Information about any previous covert train-and-equip effort is a natural part of the Senate authorization inquiry.  It would help establish a baseline of the groups’ operational capacity, it would shed light on the efficacy of such a strategy, and it would assist the Senate in making determinations about the relative emphasis of various implements of national power.

Secretary Kerry referred to the President’s “holistic strategy.”  Sen. Menendez described it as a “comprehensive, holistic strategy that purports to integrate all the tools of U.S. power to defeat ISIL.”  These are the code words of recent national security strategy thinking about integrated power, along the lines advocated by the Project on National Security Reform.  Thus, the Administration presumably seeks to bring to bear our diplomatic, military, development, financial, and intelligence powers.  In addition, the Administration seeks to align with certain indigenous fighters and a coalition of other nations.

A congressional debate about authorization of a proposed strategy will necessarily evaluate the relative elements of power.  The United States could go with a comprehensive approach led by military airstrikes (as called for); it could emphasize diplomacy (like the ultimate approach to Syrian chemical weapons); it could conduct its effort by the primary means of covert action (like, for example, Afghan resistance to the Russian invasion).  Sen. Udall’s interest in any prior covert efforts integrally relate to the questions presented to the Senate during a debate over authorization and resources.

However, as Sen. Menendez notes, SFRC’s jurisdiction presents a problem in the face of Senate Select Committee on Intelligence (SSCI) exclusive authorizing and legislative powers over the Central Intelligence Agency and the Director of National Intelligence.  (Unlike SSCI, the House Permanent Select Committee on Intelligence (HPSCI) has a further provision granting it power to “review and study on an exclusive basis the sources and methods of entities” in the Intelligence Community.)  Thus, Sen. Menendez raises a real concern, grounded in experience, that the Intelligence Community will balk at briefing SFRC members on jurisdictional grounds about covert operations.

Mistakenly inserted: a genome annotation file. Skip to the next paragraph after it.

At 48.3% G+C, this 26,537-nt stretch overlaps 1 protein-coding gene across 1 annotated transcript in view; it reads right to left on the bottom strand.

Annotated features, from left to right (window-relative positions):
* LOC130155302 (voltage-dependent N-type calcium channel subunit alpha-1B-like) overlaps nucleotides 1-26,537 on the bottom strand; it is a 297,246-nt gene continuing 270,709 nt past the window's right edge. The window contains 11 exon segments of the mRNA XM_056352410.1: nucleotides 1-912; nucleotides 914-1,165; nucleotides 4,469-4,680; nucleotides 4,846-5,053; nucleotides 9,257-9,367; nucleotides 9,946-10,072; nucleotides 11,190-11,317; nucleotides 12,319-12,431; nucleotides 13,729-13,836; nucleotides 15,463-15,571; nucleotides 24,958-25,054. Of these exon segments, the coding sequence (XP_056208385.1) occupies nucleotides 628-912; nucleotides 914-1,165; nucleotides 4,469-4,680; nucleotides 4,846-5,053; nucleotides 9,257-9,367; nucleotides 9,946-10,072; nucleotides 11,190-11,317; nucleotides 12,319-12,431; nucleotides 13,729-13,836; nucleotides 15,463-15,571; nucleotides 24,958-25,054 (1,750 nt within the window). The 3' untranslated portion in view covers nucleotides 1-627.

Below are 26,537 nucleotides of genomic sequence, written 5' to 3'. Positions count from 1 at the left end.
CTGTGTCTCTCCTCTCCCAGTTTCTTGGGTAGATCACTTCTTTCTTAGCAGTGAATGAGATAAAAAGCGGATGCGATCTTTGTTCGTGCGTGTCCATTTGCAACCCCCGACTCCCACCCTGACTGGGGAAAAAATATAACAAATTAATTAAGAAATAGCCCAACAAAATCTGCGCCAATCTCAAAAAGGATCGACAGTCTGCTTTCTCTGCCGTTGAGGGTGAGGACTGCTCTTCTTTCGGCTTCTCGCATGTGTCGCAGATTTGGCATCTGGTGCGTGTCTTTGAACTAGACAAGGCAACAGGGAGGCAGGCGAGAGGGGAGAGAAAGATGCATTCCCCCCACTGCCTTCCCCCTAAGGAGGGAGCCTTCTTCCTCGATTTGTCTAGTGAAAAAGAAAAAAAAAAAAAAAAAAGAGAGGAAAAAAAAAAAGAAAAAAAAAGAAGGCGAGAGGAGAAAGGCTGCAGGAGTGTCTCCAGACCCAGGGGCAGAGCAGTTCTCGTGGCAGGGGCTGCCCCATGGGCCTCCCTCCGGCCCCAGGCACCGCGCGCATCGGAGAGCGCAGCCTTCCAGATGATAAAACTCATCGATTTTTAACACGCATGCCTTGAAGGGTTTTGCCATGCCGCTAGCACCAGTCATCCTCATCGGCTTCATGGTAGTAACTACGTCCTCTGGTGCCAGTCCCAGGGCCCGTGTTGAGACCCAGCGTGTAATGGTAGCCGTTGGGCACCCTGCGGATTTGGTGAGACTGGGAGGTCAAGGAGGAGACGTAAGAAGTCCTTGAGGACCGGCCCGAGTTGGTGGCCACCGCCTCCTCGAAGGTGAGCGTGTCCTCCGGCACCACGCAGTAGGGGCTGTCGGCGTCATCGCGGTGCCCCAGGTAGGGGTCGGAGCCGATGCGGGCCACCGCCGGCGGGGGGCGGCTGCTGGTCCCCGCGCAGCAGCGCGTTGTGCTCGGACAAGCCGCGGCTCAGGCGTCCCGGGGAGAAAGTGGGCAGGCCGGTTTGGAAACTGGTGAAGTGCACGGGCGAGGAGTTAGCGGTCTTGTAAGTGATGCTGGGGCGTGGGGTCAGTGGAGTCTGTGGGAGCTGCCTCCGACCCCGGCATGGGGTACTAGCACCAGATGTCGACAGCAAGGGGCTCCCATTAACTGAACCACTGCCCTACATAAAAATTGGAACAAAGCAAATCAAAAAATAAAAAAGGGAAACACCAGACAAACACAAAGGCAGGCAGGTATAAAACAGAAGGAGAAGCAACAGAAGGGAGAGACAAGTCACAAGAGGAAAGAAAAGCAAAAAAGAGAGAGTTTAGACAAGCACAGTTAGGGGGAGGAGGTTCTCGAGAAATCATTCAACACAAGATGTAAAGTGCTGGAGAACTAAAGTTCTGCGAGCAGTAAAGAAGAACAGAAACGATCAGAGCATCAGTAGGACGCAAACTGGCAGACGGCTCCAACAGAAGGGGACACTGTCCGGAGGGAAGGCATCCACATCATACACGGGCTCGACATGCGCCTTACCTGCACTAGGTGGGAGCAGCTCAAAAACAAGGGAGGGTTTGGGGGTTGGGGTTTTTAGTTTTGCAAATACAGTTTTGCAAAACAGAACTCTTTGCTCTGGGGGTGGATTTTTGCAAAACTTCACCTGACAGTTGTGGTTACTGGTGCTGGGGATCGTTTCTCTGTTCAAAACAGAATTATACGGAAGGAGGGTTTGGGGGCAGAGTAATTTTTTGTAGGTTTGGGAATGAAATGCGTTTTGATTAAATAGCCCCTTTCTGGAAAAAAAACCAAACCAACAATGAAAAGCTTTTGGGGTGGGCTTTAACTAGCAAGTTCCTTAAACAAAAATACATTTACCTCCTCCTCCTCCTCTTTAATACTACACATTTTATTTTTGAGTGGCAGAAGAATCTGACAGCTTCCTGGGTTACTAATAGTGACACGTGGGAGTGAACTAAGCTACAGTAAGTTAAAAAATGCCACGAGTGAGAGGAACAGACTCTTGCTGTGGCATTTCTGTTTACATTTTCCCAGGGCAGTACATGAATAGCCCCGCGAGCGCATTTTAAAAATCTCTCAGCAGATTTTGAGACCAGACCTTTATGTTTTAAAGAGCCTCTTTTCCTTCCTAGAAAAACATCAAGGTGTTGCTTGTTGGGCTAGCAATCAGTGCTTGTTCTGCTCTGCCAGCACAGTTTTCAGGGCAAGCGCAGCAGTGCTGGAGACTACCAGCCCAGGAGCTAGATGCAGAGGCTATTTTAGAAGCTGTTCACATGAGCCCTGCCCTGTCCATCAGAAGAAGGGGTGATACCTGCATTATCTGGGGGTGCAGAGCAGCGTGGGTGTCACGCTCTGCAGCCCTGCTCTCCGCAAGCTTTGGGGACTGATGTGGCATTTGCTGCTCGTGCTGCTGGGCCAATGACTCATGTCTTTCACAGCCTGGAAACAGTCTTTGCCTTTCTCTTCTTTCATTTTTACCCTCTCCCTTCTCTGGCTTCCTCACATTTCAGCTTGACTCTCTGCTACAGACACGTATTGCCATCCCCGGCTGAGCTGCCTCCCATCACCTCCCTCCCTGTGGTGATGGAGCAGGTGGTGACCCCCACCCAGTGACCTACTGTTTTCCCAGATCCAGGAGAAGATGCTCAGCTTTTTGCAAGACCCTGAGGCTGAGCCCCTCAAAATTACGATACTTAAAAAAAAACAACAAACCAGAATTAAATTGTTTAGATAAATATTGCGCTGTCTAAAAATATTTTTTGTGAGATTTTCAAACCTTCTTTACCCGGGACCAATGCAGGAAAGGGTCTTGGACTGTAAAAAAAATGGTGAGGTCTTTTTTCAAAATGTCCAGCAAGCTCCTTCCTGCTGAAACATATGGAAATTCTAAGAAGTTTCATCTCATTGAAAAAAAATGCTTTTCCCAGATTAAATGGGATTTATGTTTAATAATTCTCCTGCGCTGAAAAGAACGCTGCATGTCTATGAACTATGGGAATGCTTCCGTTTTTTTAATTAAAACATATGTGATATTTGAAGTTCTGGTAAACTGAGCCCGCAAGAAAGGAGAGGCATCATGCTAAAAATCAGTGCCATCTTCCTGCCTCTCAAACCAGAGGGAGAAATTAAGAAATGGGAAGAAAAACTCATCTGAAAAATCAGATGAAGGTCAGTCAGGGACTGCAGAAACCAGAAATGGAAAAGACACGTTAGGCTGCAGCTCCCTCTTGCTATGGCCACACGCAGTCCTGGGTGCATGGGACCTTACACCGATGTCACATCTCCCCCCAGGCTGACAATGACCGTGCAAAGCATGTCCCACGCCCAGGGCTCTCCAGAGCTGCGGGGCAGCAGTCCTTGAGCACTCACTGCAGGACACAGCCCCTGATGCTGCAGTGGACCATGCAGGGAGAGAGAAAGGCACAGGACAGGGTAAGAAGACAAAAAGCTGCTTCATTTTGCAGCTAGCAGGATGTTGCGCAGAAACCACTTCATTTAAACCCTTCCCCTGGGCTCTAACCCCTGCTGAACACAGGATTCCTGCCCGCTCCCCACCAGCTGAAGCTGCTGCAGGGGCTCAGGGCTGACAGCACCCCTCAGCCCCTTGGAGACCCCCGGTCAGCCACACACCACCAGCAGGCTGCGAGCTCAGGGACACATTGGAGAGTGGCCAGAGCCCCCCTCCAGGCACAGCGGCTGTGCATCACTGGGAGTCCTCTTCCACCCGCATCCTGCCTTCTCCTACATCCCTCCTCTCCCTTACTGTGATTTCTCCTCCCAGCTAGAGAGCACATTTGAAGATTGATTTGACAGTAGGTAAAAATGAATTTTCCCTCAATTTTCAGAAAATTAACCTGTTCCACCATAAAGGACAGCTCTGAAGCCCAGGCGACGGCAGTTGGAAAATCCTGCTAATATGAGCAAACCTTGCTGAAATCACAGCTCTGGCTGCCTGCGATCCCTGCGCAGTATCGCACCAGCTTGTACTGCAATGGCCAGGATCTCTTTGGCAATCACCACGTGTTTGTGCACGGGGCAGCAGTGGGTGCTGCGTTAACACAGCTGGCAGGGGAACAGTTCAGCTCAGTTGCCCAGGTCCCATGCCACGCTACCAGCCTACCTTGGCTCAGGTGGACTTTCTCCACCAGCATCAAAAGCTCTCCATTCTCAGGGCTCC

The present intelligence committees were designed during the reform movement of the 1970s to provide more vigorous oversight and accountability to covert efforts run amok that came to light during the Church Committee era.  They were also designed to give confidence to a wary executive branch that they would protect national secrets as contemplated in the National Security Act.  While there is plenty of criticism of their oversight rigor, oversight as a means of accountability and restraint has been at the center of discussion.

While congressional oversight properly may serve as an accountability check for executive branch overreach or misconduct, the core constitutional rationale for the power of legislative inquiry is to inform policy judgments.  As the Supreme Court observed in McGrain v. Daugherty: “A legislative body cannot legislate wisely or effectively in the absence of information respecting the conditions which the legislation is intended to affect or change.”

Here, congressional consideration of an authorization of military force is not served by exclusive intelligence committee jurisdiction provisions.  Knowledge of facts relevant to the authorization and resources questions by SSCI membership alone would be insufficient for purposes of SFRC’s determinations.  In light of the Senate’s consideration of matters of war and peace, I hope that Sen. Menendez’s request for robust and appropriate intelligence briefings for SFRC members is honored. This will be especially important if the Senate turns to consider an authorization for the use of military force against the Islamic State in the coming weeks. 

About the Author(s)

Andy Wright

Senior Fellow and Founding Editor of Just Security, former Associate Counsel to the President in the White House Counsel’s Office. You can follow him on Twitter @AndyMcCanse.